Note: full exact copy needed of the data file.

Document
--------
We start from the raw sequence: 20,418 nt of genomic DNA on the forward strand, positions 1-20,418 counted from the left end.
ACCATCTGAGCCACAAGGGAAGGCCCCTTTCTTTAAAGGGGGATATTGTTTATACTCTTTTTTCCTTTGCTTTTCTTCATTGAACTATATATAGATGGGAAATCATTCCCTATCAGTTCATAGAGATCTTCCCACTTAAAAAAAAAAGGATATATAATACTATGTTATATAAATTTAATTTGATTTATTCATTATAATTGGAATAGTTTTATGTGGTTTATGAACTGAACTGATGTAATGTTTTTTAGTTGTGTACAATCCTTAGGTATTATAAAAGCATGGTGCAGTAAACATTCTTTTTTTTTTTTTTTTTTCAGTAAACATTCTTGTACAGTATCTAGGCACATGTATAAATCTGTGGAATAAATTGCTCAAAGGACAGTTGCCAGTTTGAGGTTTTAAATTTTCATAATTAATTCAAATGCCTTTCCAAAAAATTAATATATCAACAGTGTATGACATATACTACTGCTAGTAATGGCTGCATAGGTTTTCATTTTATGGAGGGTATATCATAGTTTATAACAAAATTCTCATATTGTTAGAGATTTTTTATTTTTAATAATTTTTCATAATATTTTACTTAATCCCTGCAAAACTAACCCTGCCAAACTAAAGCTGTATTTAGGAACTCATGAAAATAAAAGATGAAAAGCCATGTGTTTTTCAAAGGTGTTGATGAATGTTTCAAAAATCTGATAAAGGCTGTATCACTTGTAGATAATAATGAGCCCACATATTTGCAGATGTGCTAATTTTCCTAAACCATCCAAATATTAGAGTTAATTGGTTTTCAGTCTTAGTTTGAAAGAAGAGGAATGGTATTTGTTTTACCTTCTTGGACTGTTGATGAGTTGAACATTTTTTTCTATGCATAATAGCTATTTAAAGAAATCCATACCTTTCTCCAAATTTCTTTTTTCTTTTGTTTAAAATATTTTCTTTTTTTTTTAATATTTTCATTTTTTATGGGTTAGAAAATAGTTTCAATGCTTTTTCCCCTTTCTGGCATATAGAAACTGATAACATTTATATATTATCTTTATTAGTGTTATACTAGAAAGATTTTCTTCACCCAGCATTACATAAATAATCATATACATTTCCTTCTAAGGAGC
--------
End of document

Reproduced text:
We start from the raw sequence: 20,418 nt of genomic DNA on the forward strand, positions 1-20,418 counted from the left end.
ACCATCTGAGCCACAAGGGAAGGCCCCTTTCTTTAAAGGGGGATATTGTTTATACTCTTTTTTCCTTTGCTTTTCTTCATTGAACTATATATAGATGGGAAATCATTCCCTATCAGTTCATAGAGATCTTCCCACTTAAAAAAAAAAGGATATATAATACTATGTTATATAAATTTAATTTGATTTATTCATTATAATTGGAATAGTTTTATGTGGTTTATGAACTGAACTGATGTAATGTTTTTTAGTTGTGTACAATCCTTAGGTATTATAAAAGCATGGTGCAGTAAACATTCTTTTTTTTTTTTTTTTTTCAGTAAACATTCTTGTACAGTATCTAGGCACATGTATAAATCTGTGGAATAAATTGCTCAAAGGACAGTTGCCAGTTTGAGGTTTTAAATTTTCATAATTAATTCAAATGCCTTTCCAAAAAATTAATATATCAACAGTGTATGACATATACTACTGCTAGTAATGGCTGCATAGGTTTTCATTTTATGGAGGGTATATCATAGTTTATAACAAAATTCTCATATTGTTAGAGATTTTTTATTTTTAATAATTTTTCATAATATTTTACTTAATCCCTGCAAAACTAACCCTGCCAAACTAAAGCTGTATTTAGGAACTCATGAAAATAAAAGATGAAAAGCCATGTGTTTTTCAAAGGTGTTGATGAATGTTTCAAAAATCTGATAAAGGCTGTATCACTTGTAGATAATAATGAGCCCACATATTTGCAGATGTGCTAATTTTCCTAAACCATCCAAATATTAGAGTTAATTGGTTTTCAGTCTTAGTTTGAAAGAAGAGGAATGGTATTTGTTTTACCTTCTTGGACTGTTGATGAGTTGAACATTTTTTTCTATGCATAATAGCTATTTAAAGAAATCCATACCTTTCTCCAAATTTCTTTTTTCTTTTGTTTAAAATATTTTCTTTTTTTTTTAATATTTTCATTTTTTATGGGTTAGAAAATAGTTTCAATGCTTTTTCCCCTTTCTGGCATATAGAAACTGATAACATTTATATATTATCTTTATTAGTGTTATACTAGAAAGATTTTCTTCACCCAGCATTACATAAATAATCATATACATTTCCTTCTAAGGAGC